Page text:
Update: I’ve received several comments along the lines of “you are being dishonest because Atrios is attacking hypocrites who say that bloggers should be regulated but not the mainstream press.” This doesn’t fly, since that has never been Carol’s position; in the piece linked to above, she makes that explicit. If someone can find a public statement where she says something different, I’ll happily eat crow. I’ve also changed the above link as the old link had stopped working.

Update 2: See here for a transcript of Carol Darr’s symposium at the Chronicle and here and here for responses from Atrios and Adam Bonin respectively. I should also say at this point that my original post was much snarkier than it should have been – while I stand by the basic claim that Carol Darr doesn’t deserve some of the nasty things that have been said about her – I used more intemperate language than I should have. For which, apologies.

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04.20.06 at 10:41 am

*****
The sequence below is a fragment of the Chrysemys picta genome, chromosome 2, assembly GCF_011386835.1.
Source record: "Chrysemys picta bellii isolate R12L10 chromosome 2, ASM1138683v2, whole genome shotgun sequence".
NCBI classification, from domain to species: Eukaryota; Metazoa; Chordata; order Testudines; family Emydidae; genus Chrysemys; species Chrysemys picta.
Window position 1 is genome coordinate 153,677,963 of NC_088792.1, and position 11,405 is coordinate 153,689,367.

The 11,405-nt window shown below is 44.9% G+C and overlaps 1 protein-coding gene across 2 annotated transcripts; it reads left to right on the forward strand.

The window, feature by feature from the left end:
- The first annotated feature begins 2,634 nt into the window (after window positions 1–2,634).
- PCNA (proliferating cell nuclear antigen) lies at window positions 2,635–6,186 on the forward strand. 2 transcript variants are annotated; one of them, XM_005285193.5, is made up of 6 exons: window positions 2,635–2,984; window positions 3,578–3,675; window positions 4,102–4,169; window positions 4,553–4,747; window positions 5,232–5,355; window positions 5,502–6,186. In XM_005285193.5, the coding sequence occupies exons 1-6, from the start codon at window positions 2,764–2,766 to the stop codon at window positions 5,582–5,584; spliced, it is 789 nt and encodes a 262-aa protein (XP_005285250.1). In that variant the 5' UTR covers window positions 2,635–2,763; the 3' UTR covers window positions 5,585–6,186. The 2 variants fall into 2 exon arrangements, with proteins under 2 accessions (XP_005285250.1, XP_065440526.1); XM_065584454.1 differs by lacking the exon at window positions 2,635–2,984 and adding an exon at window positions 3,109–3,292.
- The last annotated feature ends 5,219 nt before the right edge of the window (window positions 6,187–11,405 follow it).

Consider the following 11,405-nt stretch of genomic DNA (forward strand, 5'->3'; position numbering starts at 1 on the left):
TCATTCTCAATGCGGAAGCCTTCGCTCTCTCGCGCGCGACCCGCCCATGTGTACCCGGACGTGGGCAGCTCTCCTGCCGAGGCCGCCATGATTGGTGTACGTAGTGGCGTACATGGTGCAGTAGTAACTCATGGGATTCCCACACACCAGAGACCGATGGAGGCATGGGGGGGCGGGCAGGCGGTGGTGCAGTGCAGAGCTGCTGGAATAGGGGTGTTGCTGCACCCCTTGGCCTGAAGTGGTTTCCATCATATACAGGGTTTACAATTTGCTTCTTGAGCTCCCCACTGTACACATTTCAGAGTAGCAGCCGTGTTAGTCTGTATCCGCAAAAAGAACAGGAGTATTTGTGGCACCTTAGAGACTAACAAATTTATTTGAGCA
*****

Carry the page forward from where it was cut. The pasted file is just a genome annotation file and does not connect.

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1

Sebastian Holsclaw 04.18.06 at 9:21 pm

“Carol’s making a legitimate argument which is highly uncomfortable for bloggers – that blogs, as they exist today, are wide open to abuse, and specifically to becoming channels for systematically spreading disinformation.”

It is a deeply anti-free speech argument. That is why she gets lots of abuse.

2

Henry 04.18.06 at 9:51 pm

Sebastian – the claim that political free speech is best supported in an environment of no regulation does indeed have many proponents, especially among libertarians and conservatives. But the claim that free speech requires some degree of regulation has considerable arguments in its favour too. I think that there is a real risk that the valuable aspects of the political blogosphere are likely to be corroded by massive use of astroturfing. And to make it clear – I don’t at all think that astroturfing is going to be confined to the right over the forthcoming election cycles.

3

Sebastian Holsclaw 04.18.06 at 10:00 pm

“the claim that political free speech is best supported in an environment of no regulation does indeed have many proponents, especially among libertarians and conservatives. But the claim that free speech requires some degree of regulation has considerable arguments in its favour too.”